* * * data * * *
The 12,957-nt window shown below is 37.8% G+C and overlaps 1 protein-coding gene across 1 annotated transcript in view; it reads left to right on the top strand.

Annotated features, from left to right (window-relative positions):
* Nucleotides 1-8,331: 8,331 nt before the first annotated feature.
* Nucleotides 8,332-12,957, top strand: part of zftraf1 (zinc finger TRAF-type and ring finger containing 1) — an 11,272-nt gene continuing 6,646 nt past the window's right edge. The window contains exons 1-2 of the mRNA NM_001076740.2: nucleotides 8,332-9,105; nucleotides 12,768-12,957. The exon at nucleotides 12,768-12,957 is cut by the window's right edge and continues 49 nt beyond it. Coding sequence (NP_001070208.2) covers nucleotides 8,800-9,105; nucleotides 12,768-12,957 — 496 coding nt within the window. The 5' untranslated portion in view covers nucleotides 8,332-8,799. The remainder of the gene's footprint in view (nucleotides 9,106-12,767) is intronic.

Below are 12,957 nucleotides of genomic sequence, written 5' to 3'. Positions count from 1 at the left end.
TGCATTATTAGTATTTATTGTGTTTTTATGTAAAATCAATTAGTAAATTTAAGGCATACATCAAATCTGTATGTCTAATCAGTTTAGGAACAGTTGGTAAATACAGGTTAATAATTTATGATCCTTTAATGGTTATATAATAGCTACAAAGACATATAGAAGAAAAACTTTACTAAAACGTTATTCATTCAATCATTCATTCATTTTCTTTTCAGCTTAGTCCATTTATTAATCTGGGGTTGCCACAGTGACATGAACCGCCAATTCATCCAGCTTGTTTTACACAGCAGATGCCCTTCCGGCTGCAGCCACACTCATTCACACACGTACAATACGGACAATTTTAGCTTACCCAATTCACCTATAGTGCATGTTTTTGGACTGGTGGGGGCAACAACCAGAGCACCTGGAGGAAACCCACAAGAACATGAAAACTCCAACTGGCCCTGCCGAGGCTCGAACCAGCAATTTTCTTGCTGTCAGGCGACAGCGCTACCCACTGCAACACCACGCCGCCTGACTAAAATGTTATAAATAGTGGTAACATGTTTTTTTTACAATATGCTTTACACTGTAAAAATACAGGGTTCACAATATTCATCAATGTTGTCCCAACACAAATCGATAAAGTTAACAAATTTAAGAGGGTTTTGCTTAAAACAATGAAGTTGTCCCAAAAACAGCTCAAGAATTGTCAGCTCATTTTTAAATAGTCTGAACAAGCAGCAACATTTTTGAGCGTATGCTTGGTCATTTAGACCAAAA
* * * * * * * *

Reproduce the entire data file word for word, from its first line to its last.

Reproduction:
The 12,957-nt window shown below is 37.8% G+C and overlaps 1 protein-coding gene across 1 annotated transcript in view; it reads left to right on the top strand.

Annotated features, from left to right (window-relative positions):
* Nucleotides 1-8,331: 8,331 nt before the first annotated feature.
* Nucleotides 8,332-12,957, top strand: part of zftraf1 (zinc finger TRAF-type and ring finger containing 1) — an 11,272-nt gene continuing 6,646 nt past the window's right edge. The window contains exons 1-2 of the mRNA NM_001076740.2: nucleotides 8,332-9,105; nucleotides 12,768-12,957. The exon at nucleotides 12,768-12,957 is cut by the window's right edge and continues 49 nt beyond it. Coding sequence (NP_001070208.2) covers nucleotides 8,800-9,105; nucleotides 12,768-12,957 — 496 coding nt within the window. The 5' untranslated portion in view covers nucleotides 8,332-8,799. The remainder of the gene's footprint in view (nucleotides 9,106-12,767) is intronic.

Below are 12,957 nucleotides of genomic sequence, written 5' to 3'. Positions count from 1 at the left end.
TGCATTATTAGTATTTATTGTGTTTTTATGTAAAATCAATTAGTAAATTTAAGGCATACATCAAATCTGTATGTCTAATCAGTTTAGGAACAGTTGGTAAATACAGGTTAATAATTTATGATCCTTTAATGGTTATATAATAGCTACAAAGACATATAGAAGAAAAACTTTACTAAAACGTTATTCATTCAATCATTCATTCATTTTCTTTTCAGCTTAGTCCATTTATTAATCTGGGGTTGCCACAGTGACATGAACCGCCAATTCATCCAGCTTGTTTTACACAGCAGATGCCCTTCCGGCTGCAGCCACACTCATTCACACACGTACAATACGGACAATTTTAGCTTACCCAATTCACCTATAGTGCATGTTTTTGGACTGGTGGGGGCAACAACCAGAGCACCTGGAGGAAACCCACAAGAACATGAAAACTCCAACTGGCCCTGCCGAGGCTCGAACCAGCAATTTTCTTGCTGTCAGGCGACAGCGCTACCCACTGCAACACCACGCCGCCTGACTAAAATGTTATAAATAGTGGTAACATGTTTTTTTTACAATATGCTTTACACTGTAAAAATACAGGGTTCACAATATTCATCAATGTTGTCCCAACACAAATCGATAAAGTTAACAAATTTAAGAGGGTTTTGCTTAAAACAATGAAGTTGTCCCAAAAACAGCTCAAGAATTGTCAGCTCATTTTTAAATAGTCTGAACAAGCAGCAACATTTTTGAGCGTATGCTTGGTCATTTAGACCAAAA